In Solidarity, Sidney Williams
As of November the 14th 2022, tens of thousands of University of California academic workers—consisting of post-docs, academic student employees, academic researchers, and graduate student researchers—went on strike. Not only is this the largest academic workers strike in the history of this country, but it is also the first time post-docs have gone on strike. As I am currently working on my physics PhD at the University of California San Diego, I—along with most of my friends and peers—have been on strike for a week (sixteen days at the time of writing, tenth of actively picketing) and it has brought into stark focus how mistreated the academic workers body has been by the UC. Currently, we are fighting for wages that prevent us from being rent burdened by the housing that UC sells to us, for protections against bullying and discrimination by our advisors, for paid time off, for adequate childcare assistance, and for affordable access to transit. The UC system has seen these demands and stalled to the point that a strike was necessary, presumably hoping that their workers would lose interest and fall back in line. This did not happen. During the last week of picketing (on the UCSD campus as this is where I have direct knowledge) academic workers have prevented deliveries, blocked intersections, broken up conferences, and surrounded the faculty club trapping the chancellor who is partly responsible for the unlawful bargaining practices of the UC for four hours. Unfortunately, the UC is still trying to wait us out, offering as few concessions as possible, but revamping their bargaining schedule to near every day instead of every week or so. This shift in behavior from the UC’s bargaining team seems to imply that the academic workers strike may be set to reshape how higher education interacts with its workers, setting precedents which could have lasting effects across the country. In fact, at of the beginning of this week, a tentative agreement has been reached between the UC and its postdocs, although the postdocs will continue striking in solidarity with the other members of the union, it is a huge step forward in reaching peace, and bringing campuses back to normal.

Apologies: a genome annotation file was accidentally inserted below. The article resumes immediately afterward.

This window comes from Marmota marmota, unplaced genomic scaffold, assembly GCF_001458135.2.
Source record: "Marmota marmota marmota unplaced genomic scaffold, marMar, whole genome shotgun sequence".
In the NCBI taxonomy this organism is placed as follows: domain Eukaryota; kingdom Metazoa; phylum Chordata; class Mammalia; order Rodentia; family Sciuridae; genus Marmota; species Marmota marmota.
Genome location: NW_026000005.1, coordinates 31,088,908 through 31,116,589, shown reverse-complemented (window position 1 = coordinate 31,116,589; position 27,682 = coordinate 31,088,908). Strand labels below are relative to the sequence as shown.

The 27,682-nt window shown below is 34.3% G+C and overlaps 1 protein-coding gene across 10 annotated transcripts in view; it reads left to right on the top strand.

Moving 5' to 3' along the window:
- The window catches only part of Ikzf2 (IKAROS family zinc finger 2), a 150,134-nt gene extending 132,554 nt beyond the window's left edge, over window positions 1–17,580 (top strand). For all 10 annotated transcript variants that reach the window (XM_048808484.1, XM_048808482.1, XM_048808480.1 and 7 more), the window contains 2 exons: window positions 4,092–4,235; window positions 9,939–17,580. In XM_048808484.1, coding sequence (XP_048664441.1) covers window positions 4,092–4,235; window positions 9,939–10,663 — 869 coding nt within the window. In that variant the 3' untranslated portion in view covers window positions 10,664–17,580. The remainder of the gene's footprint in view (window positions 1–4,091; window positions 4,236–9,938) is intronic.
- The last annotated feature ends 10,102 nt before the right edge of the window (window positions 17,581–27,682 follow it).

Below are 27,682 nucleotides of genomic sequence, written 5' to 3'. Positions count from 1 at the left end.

This will not be the first time a labor strike has changed the face of employment in the US. Unions and striking has achieved minimum wage, the weekend, the 40 hour work week, and many other quality of life policies which we take for granted today. These changes were of course not very popular with employers and corporations and many want to prevent further victories on the employees’ end. For this reason, it is important to understand the history and effects of labor unions and movements. Everything from the Triangle Shirtwaist factory strike, to the current University of California strikes provides context and clarity to how employees and employers interact and how the constant struggle between them can either be fairly rectified, or unreasonably ignored. In the case of the Triangle Shirtwaist factory, the workers’ demands were ignored and the safety concerns that partly triggered the strikes were never resolved, and as a result 146 people died due to being locked in a burning factory. This led to major revisions to workplace safety law, preventing future employers to subject their workers to such unfair and unsafe conditions.
There have been many other impactful labor movements throughout history, but this year is historically meaningful in and of itself. There have been well over 100 strikes in this year alone, across all industries, the working class is showing that we cannot be taken advantage of, and despite the proliferation of anti-union rhetoric of parts of the GOP history has shown that the organization of large numbers of people united for a common goal results in improvements to quality of life across the board. In order to wade past the misinformation, we can read, and learn about the history of labor strikes, and abolition in general. Being a bookstore, BookPeople of Moscow can furnish a wide array of literature to help with this learning. Additionally, Moscow was where I started my own small history of activism with the Black Lives Matter marches in 2020, so I feel that using BookPeople’s platform as a way to recommend resources for learning about abolition and labor movements is a timely way of getting back to my roots. Now, without further ado, the following can be divided into general abolition and activism topics, and specific labor union topics, both are important in understanding the significance and impact of the current strikes, and how a ruling class often attempts to oppress those that work for or with them, my description of why I am suggesting a give book is given first, and then the link to purchase a book is below that. I’ll first list our general abolition book suggestions:
I included this book because it provides a look at how movements can ebb and flow throughout time and gives a great illustration of how one in the modern world can arrive at the need for activism.
We are Power